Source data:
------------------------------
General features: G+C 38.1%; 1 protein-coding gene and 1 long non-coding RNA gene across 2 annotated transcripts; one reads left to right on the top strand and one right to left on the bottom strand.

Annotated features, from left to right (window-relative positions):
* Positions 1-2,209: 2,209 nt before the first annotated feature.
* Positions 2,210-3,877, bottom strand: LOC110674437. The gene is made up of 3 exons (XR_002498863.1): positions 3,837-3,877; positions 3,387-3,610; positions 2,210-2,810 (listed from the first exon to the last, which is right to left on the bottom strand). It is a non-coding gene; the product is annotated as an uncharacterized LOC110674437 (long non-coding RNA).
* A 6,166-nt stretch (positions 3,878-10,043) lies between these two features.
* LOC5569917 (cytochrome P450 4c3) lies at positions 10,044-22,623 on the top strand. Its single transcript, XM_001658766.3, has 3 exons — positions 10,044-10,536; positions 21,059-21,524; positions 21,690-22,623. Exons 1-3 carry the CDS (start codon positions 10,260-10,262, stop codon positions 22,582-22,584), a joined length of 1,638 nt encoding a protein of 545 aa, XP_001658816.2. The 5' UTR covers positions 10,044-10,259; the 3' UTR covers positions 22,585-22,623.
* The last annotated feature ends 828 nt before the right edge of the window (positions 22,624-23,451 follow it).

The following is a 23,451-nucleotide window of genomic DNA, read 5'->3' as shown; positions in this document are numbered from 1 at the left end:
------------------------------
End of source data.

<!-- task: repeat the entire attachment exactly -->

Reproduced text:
General features: G+C 38.1%; 1 protein-coding gene and 1 long non-coding RNA gene across 2 annotated transcripts; one reads left to right on the top strand and one right to left on the bottom strand.

Annotated features, from left to right (window-relative positions):
* Positions 1-2,209: 2,209 nt before the first annotated feature.
* Positions 2,210-3,877, bottom strand: LOC110674437. The gene is made up of 3 exons (XR_002498863.1): positions 3,837-3,877; positions 3,387-3,610; positions 2,210-2,810 (listed from the first exon to the last, which is right to left on the bottom strand). It is a non-coding gene; the product is annotated as an uncharacterized LOC110674437 (long non-coding RNA).
* A 6,166-nt stretch (positions 3,878-10,043) lies between these two features.
* LOC5569917 (cytochrome P450 4c3) lies at positions 10,044-22,623 on the top strand. Its single transcript, XM_001658766.3, has 3 exons — positions 10,044-10,536; positions 21,059-21,524; positions 21,690-22,623. Exons 1-3 carry the CDS (start codon positions 10,260-10,262, stop codon positions 22,582-22,584), a joined length of 1,638 nt encoding a protein of 545 aa, XP_001658816.2. The 5' UTR covers positions 10,044-10,259; the 3' UTR covers positions 22,585-22,623.
* The last annotated feature ends 828 nt before the right edge of the window (positions 22,624-23,451 follow it).

The following is a 23,451-nucleotide window of genomic DNA, read 5'->3' as shown; positions in this document are numbered from 1 at the left end: